Phishing, when criminals use a form of electronic communication to try and extract sensitive information like usernames, passwords and credit card details, is fast becoming one of the leading contributors of fraud.
“And these fraudsters will be on the hunt this holiday season as people receive bonuses and do more online buying,” says Hendus Venter, Chief Information Officer at African Bank. Kalyani Pillay, CEO of South African Banking Risk Information Centre (SABRIC), agrees saying criminals are always looking for opportunities to defraud their victims, particularly at this time of year when they know that people are winding down for the holidays, and spending their bonuses.
Clever social engineering tactics are regularly used by criminals to trick their victims into disclosing their cell phone or mobile device banking login credentials. “Unsuspecting customers honestly believe they are speaking to a credible source from their bank and disclose sensitive information, often under the pretence of a ‘security protocol’,” says Venter. Once a criminal has your mobile banking pin or password, a fraudulent sim swop is conducted on the cell phone number and that allows the criminals to transact as if they were the real account holder.
“The problem,” says Venter, “is that although most people are aware of the scams and would not normally give out important information, these fraudsters are so clever and believable that many people still fall victim to their scheme and then are not even aware that they have been scammed until it is too late.”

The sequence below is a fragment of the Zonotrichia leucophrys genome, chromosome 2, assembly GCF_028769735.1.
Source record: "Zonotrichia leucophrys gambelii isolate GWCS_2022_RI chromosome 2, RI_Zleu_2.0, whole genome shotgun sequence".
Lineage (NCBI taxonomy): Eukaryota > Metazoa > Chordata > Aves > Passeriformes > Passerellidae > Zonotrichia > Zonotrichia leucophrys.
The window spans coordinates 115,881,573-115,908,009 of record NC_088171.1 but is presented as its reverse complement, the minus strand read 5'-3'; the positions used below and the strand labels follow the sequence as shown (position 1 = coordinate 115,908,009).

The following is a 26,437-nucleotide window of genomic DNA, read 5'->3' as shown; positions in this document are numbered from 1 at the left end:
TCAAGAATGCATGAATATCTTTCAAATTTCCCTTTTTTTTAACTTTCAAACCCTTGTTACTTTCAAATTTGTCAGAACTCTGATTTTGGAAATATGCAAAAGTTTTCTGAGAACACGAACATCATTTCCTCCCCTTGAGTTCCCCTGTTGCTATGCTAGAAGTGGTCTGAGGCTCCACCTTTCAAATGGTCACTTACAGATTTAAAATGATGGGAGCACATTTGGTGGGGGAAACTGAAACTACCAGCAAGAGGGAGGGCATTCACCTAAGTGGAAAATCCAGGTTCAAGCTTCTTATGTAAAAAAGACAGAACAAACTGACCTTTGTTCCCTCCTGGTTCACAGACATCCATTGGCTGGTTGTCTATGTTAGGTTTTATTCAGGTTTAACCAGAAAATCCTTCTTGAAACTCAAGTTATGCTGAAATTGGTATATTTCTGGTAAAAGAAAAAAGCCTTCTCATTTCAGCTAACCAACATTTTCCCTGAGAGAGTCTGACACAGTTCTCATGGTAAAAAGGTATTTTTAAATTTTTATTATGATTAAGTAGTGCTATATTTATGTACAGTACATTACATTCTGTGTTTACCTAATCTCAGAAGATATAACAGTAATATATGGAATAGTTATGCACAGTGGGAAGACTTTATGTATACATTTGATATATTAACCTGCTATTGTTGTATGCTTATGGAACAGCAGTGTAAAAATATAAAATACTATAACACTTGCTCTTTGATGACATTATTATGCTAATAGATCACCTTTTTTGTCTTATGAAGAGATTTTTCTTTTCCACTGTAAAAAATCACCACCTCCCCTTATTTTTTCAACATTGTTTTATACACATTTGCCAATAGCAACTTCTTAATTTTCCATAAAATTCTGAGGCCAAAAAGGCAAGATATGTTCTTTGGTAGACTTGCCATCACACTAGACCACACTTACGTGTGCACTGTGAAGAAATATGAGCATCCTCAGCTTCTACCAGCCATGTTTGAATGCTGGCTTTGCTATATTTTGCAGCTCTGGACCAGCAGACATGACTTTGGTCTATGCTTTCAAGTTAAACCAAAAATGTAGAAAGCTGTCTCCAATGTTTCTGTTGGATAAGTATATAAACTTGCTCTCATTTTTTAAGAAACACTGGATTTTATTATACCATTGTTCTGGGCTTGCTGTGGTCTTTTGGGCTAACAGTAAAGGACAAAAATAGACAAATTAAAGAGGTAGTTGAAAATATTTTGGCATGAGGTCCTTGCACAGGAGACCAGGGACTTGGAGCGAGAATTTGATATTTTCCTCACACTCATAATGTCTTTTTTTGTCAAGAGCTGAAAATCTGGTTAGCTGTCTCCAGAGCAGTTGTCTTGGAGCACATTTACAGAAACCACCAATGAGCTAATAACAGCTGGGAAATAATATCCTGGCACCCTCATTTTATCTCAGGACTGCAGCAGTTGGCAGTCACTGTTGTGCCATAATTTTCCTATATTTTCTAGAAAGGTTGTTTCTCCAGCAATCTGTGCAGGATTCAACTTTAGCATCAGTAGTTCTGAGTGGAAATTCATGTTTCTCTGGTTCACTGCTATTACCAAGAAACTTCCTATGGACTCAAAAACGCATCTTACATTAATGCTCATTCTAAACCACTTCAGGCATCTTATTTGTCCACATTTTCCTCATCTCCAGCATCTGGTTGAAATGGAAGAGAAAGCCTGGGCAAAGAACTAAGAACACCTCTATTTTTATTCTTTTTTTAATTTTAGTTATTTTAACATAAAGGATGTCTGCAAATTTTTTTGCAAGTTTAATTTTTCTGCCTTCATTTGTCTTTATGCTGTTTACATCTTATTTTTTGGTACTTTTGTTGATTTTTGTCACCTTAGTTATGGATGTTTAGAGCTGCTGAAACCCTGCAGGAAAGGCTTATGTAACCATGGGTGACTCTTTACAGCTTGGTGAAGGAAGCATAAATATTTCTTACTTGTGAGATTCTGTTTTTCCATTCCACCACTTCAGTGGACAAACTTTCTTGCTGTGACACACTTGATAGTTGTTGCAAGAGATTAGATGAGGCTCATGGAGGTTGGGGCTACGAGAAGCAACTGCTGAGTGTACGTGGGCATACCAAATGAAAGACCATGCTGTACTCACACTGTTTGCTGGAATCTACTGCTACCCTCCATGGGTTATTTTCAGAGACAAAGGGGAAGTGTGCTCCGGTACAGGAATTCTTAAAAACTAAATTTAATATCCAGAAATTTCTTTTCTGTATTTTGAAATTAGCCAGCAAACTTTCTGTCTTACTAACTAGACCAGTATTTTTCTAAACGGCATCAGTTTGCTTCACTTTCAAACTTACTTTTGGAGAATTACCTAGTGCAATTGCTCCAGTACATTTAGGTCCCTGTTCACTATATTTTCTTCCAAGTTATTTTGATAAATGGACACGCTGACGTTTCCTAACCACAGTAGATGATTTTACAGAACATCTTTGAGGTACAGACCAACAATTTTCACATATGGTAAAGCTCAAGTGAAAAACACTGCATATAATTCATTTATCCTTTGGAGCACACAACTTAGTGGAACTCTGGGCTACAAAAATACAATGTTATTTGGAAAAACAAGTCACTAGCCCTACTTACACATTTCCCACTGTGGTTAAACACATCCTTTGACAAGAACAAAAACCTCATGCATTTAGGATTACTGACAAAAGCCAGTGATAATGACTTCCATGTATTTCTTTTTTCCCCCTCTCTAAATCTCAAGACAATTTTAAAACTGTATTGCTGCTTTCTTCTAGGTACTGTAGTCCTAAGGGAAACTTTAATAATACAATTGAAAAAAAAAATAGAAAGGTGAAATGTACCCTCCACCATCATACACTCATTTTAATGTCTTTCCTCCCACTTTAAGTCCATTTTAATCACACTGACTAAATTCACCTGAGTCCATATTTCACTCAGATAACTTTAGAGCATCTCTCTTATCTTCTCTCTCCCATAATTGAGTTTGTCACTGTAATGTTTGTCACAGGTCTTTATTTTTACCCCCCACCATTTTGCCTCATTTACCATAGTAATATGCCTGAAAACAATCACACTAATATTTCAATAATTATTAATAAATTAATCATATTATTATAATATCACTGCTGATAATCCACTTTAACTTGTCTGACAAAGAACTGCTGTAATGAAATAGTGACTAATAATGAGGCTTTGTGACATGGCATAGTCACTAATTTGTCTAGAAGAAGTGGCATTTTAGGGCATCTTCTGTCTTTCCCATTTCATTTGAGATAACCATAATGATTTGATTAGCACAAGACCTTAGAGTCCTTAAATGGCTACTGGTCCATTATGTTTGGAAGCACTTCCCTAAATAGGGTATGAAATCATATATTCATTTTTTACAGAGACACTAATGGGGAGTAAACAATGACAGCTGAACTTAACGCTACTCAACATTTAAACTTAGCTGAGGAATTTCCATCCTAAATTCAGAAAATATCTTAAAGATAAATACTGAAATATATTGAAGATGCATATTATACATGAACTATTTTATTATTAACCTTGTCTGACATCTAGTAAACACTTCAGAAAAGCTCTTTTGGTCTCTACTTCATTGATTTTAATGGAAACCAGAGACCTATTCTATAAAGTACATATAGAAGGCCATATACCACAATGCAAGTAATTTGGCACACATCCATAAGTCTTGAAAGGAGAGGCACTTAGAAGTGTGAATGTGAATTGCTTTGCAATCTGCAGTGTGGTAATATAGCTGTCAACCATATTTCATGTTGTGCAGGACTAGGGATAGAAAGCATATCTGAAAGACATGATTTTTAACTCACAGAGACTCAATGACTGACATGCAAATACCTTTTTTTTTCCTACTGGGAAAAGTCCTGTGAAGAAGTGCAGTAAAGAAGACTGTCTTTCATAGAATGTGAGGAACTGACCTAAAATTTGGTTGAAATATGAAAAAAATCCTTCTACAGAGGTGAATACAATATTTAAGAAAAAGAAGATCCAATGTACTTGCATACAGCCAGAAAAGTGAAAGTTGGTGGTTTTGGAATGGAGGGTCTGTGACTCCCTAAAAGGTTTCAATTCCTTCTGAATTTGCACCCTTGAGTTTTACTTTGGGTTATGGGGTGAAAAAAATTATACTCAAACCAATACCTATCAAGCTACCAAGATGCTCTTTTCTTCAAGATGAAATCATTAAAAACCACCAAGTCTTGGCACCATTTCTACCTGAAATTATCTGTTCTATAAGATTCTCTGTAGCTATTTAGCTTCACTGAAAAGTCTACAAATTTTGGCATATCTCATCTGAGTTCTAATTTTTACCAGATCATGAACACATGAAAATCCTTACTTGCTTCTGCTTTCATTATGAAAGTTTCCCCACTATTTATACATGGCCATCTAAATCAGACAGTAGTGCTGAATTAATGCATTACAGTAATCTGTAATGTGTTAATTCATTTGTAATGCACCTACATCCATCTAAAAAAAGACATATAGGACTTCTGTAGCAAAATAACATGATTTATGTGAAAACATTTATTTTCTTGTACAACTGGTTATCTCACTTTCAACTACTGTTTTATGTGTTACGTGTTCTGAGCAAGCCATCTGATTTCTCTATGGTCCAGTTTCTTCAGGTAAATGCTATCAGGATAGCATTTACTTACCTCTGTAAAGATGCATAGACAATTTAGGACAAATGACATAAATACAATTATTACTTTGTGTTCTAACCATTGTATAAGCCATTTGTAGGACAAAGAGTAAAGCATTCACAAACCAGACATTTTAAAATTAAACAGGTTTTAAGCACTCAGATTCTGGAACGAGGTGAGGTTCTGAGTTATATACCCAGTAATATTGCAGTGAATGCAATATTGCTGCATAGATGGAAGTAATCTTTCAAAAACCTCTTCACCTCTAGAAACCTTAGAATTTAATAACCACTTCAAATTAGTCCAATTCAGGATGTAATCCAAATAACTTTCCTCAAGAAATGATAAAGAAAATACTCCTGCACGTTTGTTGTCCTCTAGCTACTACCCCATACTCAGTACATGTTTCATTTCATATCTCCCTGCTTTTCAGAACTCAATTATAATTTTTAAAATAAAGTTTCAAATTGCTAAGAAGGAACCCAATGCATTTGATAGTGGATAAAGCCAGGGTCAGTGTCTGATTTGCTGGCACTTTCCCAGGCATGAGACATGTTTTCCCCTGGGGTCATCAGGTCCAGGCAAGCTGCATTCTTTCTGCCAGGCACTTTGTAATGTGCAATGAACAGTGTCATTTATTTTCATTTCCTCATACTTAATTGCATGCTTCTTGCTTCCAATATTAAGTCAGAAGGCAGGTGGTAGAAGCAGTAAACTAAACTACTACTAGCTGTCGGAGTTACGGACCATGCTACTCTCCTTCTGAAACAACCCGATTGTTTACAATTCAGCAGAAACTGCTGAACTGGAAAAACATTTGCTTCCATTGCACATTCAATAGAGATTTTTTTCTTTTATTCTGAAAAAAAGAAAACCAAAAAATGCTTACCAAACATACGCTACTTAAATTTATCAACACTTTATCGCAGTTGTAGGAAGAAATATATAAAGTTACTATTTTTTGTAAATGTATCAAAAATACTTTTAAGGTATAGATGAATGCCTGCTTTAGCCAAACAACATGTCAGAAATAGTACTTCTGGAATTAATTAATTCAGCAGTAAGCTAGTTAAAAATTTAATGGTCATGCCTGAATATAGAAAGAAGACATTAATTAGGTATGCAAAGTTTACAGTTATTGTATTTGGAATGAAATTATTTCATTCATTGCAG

Pillay says SABRIC is urging users not to click on links or icons in unsolicited e-mails. “Do not even reply to these e-mails. Delete them immediately. Do not believe the content of unsolicited e-mails blindly. If you are worried about what is alleged, use your own contact details to contact the sender to confirm.”
She explains that you should type in the URL for your bank in the internet browser if you need to access your bank’s webpage. “Check that you are on the real site before using any personal information. If you think that you might have been compromised, contact your bank immediately. Create complicated passwords that are not easy to decipher and change them often.”
Venter adds to that saying it may be worth considering protecting your passwords using any one of the public and freely available password managers. “Never carry unnecessary personal information in your wallet or purse and never access your banking site on a public WiFi network. Remember that you should never give out any personal details if someone phones you. A bank will never phone you to ask for your pin number.”
While online shopping is becoming more and more popular, Venter says we should continue to be cautious when shopping online. “Only use vendors who offer a second form of identification to avoid being scammed. You may want to even consider opening a second bank account for online transactions and keep only keep a minimum balance in the account topping it up when funds are needed.”
“Be aware and cautious. Fraudsters do know all the tricks so in the event that you do get caught and believe your information has been compromised, change your internet banking credentials immediately and advise the bank accordingly,” concludes Venter.
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